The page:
In the age of the rise of the Indie/low budget everything, we now have the privilege of being able to over-create content. This is both a blessing and a curse. It’s worth the time, the thought, and the discipline if you want your end product to be the best it can be.  Just remember, no matter how hard it is, to stick to the core of your story and find the best way to communicate that idea.

Tell Me a Story… In Three Acts

DSC_0035 We have another great guest blogger today! Melissa F. Miller is a practicing attorney and author of the Sasha McCandless legal thriller series. Her debut novel won the 2012 National Fiction Writing Competition for Physicians and Lawyers and she is a USA Today bestselling author. Melissa is an awesome mom, great drinking buddy, and an all around kick @$$ woman, just like the characters she writes. So, read on!

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When Allison invited me to do a guest post about storytelling, I figured it’d be a snap to write about telling stories. After all, I’ve written six full-length novels, two novellas, and counting. I thought I could simply discuss my process and that would make for an interesting–or at least worthwhile—post.

I was wrong. Really wrong. Dead wrong, even.

403px-MMM_Prael_Cacao_Beer

Or perhaps chocolate craft beer?

Part of the problem is that my process is messy and organic. I may tell myself I’m going to outline, or use the Snowflake method, or story beats, or writing from the middle, but what actually happens is I have a plan, the plan goes south, and then I wail to my husband that I’m stuck. He points and laughs at me and tells me that must mean I’m almost done. I grumble, drink some craft beer, and eat some dark chocolate that has been carefully stashed in my desk for just this occasion. And then somehow out of the ooze, the rest of the story results. Not the most interesting topic to read about.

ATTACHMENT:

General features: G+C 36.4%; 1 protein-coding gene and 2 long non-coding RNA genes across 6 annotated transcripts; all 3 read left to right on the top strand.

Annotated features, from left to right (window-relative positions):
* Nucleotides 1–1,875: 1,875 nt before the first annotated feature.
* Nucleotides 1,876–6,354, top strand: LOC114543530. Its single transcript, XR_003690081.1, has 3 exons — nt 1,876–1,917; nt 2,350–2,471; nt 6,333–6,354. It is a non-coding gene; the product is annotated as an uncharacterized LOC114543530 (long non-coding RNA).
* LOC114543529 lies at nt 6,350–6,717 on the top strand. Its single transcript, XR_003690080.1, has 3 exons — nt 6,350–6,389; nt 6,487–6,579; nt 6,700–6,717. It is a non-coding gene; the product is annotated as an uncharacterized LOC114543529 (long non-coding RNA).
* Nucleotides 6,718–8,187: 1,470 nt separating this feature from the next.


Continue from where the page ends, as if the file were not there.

So instead, let me tell you a story. Once a year, I do a story session with kindergarteners at my kids’ school. Some of my storytellers are not yet reading, some are emergent readers, some are fluent readers, but ALL of them are storytellers.

We talk about how a story has a hero (and usually a sidekick), a special tool or skill (historically, the six and under set seems to favor magic and/or superpowers here), and a goal. But our hero encounters an obstacle. The situation looks bleak. Then our hero uses his or her special tool or skill to overcome the obstacle and prevail!

There you have it: A vastly oversimplified discussion of three-act structure.

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As a group, we brainstorm and write a story using these elements. They’re all super excited and eager to share their ideas.

But that’s not the neat part. The neat part is that, even at their tender age, these kindergarteners have already internalized this basic story framework. They ask insightful questions like, “What if the main character is the bad guy and he has a bad goal?” Antihero! “What if the hero doesn’t win?” Dark twist! “What if nothing exciting happens?” Literary fiction! Just kidding.

But even very young children can grasp the power of story. Telling stories (and, later, reading stories and writing stories) is how humankind had made sense of the world since, well, since the before the beginning of recorded history. The structure of a story is embedded in our DNA.

And with that the writer relied on her secret weapon (adorable children) to overcome the obstacle of writing a blog post for the delightful and clever Ms. Nederveld. The End.